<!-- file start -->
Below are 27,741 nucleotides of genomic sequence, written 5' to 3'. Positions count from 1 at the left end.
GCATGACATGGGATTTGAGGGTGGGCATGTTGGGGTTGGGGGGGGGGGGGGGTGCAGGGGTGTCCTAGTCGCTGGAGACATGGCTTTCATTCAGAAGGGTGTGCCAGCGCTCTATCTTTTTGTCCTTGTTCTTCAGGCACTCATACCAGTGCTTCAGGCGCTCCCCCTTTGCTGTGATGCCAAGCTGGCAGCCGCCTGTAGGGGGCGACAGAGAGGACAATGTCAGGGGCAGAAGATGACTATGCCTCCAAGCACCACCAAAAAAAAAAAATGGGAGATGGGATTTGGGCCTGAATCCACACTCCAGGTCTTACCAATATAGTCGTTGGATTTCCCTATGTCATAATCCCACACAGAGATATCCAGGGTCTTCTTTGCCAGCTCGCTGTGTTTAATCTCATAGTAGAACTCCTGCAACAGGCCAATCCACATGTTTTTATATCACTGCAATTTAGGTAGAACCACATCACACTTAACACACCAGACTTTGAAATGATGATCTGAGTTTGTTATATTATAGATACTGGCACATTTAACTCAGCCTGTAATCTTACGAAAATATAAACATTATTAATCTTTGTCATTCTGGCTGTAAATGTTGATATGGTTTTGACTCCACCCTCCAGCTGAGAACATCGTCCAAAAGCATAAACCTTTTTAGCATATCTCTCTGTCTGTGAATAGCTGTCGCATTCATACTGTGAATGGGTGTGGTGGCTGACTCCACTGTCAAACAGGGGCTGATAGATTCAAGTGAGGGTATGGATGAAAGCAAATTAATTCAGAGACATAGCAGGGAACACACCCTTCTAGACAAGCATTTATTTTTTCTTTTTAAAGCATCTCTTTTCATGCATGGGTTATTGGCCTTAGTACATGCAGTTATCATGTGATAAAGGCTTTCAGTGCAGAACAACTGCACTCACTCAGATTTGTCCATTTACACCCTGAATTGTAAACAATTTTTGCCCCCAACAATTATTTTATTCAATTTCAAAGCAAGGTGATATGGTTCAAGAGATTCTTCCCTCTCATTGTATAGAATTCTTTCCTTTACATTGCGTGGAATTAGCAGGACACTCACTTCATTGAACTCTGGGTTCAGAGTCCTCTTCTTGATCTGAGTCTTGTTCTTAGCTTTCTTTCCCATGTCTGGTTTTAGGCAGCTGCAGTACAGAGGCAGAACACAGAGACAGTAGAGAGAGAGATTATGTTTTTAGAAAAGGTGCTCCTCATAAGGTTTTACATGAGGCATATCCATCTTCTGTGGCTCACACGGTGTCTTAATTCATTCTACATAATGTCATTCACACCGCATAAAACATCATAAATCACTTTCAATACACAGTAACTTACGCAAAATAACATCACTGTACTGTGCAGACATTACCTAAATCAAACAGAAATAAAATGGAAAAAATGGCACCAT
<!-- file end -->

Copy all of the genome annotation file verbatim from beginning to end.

Below are 27,741 nucleotides of genomic sequence, written 5' to 3'. Positions count from 1 at the left end.
GCATGACATGGGATTTGAGGGTGGGCATGTTGGGGTTGGGGGGGGGGGGGGGTGCAGGGGTGTCCTAGTCGCTGGAGACATGGCTTTCATTCAGAAGGGTGTGCCAGCGCTCTATCTTTTTGTCCTTGTTCTTCAGGCACTCATACCAGTGCTTCAGGCGCTCCCCCTTTGCTGTGATGCCAAGCTGGCAGCCGCCTGTAGGGGGCGACAGAGAGGACAATGTCAGGGGCAGAAGATGACTATGCCTCCAAGCACCACCAAAAAAAAAAAATGGGAGATGGGATTTGGGCCTGAATCCACACTCCAGGTCTTACCAATATAGTCGTTGGATTTCCCTATGTCATAATCCCACACAGAGATATCCAGGGTCTTCTTTGCCAGCTCGCTGTGTTTAATCTCATAGTAGAACTCCTGCAACAGGCCAATCCACATGTTTTTATATCACTGCAATTTAGGTAGAACCACATCACACTTAACACACCAGACTTTGAAATGATGATCTGAGTTTGTTATATTATAGATACTGGCACATTTAACTCAGCCTGTAATCTTACGAAAATATAAACATTATTAATCTTTGTCATTCTGGCTGTAAATGTTGATATGGTTTTGACTCCACCCTCCAGCTGAGAACATCGTCCAAAAGCATAAACCTTTTTAGCATATCTCTCTGTCTGTGAATAGCTGTCGCATTCATACTGTGAATGGGTGTGGTGGCTGACTCCACTGTCAAACAGGGGCTGATAGATTCAAGTGAGGGTATGGATGAAAGCAAATTAATTCAGAGACATAGCAGGGAACACACCCTTCTAGACAAGCATTTATTTTTTCTTTTTAAAGCATCTCTTTTCATGCATGGGTTATTGGCCTTAGTACATGCAGTTATCATGTGATAAAGGCTTTCAGTGCAGAACAACTGCACTCACTCAGATTTGTCCATTTACACCCTGAATTGTAAACAATTTTTGCCCCCAACAATTATTTTATTCAATTTCAAAGCAAGGTGATATGGTTCAAGAGATTCTTCCCTCTCATTGTATAGAATTCTTTCCTTTACATTGCGTGGAATTAGCAGGACACTCACTTCATTGAACTCTGGGTTCAGAGTCCTCTTCTTGATCTGAGTCTTGTTCTTAGCTTTCTTTCCCATGTCTGGTTTTAGGCAGCTGCAGTACAGAGGCAGAACACAGAGACAGTAGAGAGAGAGATTATGTTTTTAGAAAAGGTGCTCCTCATAAGGTTTTACATGAGGCATATCCATCTTCTGTGGCTCACACGGTGTCTTAATTCATTCTACATAATGTCATTCACACCGCATAAAACATCATAAATCACTTTCAATACACAGTAACTTACGCAAAATAACATCACTGTACTGTGCAGACATTACCTAAATCAAACAGAAATAAAATGGAAAAAATGGCACCAT